A fireplace damper is a metal plate that regulates the flow of air into and out of a fireplace through a chimney. Another important function of the damper is to prevent heated air from escaping a house when the fireplace is not in use. In larger buildings, dampers help regulate the temperature in different rooms by controlling airflow. In most cases, dampers in residential buildings are manually operated by turning a knob or pulling a chain attached to the damper.
Things You'll Need
- Rectangular steel frame 2 feet long by 4 feet wide
- Two 8-inch steel concrete screws
- Electric drill
- Rubber cement
- Two steel hinges
- Rectangular steel plate 2 feet long by 4 feet wide and ½-inch thick
- Six 4-inch steel bolts
- Adjustable ratchet
- Two pieces of 3-foot long linked chain
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Bolt the two steel hinges to the edges of the rectangular steel frame using two of the 4-inch steel bolts and the adjustable ratchet. Attach the hinges in the middle of the long edges of the steel frame.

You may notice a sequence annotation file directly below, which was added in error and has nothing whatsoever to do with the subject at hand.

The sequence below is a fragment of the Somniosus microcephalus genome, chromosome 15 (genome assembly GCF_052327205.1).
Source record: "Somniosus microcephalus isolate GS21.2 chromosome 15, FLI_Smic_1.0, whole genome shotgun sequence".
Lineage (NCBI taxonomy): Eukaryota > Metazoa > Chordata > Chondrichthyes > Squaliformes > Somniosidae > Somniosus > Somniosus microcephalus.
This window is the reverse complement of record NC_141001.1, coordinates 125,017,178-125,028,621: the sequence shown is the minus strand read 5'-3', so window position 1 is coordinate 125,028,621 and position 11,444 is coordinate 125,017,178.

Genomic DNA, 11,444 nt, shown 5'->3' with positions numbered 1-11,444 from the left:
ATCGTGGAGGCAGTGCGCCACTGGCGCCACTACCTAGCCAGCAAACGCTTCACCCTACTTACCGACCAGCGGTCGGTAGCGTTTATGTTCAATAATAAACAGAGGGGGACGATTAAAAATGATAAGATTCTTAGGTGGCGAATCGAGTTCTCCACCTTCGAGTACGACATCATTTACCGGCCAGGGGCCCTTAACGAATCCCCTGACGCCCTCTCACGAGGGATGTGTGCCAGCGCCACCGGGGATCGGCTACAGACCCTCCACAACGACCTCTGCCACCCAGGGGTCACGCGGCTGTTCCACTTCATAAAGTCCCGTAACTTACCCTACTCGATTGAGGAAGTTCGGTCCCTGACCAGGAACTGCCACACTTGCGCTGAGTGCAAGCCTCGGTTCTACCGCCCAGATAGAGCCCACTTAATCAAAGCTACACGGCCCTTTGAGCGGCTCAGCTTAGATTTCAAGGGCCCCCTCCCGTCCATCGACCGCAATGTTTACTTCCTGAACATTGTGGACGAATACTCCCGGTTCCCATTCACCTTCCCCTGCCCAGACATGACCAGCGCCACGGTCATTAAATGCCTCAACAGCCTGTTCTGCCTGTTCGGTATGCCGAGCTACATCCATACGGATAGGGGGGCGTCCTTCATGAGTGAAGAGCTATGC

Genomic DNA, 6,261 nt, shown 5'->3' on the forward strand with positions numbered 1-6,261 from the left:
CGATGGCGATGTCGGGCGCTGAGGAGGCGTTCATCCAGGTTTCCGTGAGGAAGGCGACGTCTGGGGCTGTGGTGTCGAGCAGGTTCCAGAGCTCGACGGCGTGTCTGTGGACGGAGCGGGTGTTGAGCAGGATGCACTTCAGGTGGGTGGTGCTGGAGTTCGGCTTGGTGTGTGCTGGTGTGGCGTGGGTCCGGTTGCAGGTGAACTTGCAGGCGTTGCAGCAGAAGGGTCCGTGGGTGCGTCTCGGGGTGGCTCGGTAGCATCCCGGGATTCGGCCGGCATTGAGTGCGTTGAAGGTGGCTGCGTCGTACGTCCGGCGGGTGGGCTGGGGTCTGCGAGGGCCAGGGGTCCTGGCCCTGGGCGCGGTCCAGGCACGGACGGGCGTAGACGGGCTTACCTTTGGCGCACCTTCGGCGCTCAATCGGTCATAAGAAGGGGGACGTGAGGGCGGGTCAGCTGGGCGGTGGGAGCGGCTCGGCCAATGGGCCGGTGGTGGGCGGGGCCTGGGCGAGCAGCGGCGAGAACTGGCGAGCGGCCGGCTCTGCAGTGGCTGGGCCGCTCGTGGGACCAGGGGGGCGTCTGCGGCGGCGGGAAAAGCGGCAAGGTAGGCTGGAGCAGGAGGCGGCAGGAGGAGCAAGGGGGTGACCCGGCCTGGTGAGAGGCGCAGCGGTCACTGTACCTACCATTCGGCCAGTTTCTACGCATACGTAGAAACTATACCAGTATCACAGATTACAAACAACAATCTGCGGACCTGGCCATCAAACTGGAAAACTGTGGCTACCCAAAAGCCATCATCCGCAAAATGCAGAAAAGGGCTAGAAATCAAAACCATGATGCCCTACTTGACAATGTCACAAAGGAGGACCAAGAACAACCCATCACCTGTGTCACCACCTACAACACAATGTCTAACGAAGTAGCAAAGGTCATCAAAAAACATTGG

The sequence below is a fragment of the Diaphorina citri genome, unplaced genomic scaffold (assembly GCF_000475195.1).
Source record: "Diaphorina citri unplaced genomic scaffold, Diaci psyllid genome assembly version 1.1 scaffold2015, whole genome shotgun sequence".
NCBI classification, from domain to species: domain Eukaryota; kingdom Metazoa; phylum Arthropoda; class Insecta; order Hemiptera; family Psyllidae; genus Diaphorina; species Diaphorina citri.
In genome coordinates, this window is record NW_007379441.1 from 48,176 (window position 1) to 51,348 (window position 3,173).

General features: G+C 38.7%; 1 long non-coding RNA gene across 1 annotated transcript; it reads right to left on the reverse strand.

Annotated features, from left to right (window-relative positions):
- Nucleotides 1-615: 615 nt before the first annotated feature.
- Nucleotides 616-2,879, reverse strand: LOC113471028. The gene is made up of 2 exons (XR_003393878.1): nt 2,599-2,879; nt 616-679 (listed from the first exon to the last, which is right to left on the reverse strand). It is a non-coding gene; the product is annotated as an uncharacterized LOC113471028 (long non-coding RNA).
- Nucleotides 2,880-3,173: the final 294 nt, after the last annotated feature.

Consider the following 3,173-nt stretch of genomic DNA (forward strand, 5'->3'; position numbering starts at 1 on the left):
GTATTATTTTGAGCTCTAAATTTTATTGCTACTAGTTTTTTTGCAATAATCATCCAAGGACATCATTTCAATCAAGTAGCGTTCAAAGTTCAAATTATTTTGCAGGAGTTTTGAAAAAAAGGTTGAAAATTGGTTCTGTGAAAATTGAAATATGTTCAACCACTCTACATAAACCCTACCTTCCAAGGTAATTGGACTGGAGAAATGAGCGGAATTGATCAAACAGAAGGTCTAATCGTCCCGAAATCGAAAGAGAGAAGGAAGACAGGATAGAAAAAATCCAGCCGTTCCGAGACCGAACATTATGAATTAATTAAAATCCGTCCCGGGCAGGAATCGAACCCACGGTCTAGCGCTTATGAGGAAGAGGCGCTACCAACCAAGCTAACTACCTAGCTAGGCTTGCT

Attach the rectangular steel plate to the hinges using two of the 4-inch steel bolts and the adjustable ratchet.
Use the electric drill to bore two holes in the sides of the chimney approximately 2 feet above the fireplace. Also bore two holes into each of the long edges of the steel frame directly below the hinges.
Attach the rectangular steel frame to the inside of the chimney by inserting the two 8-inch concrete screws through the bored holes in the edges of the steel frame and into the bored holes in the chimney.
Seal the rectangular steel frame in place by coating the edges of the frame with rubber cement.
Bolt each piece of the steel-linked chain to either edge of the rectangular steel plate. Pull each chain down to make sure the rectangular steel plate opens and closes properly.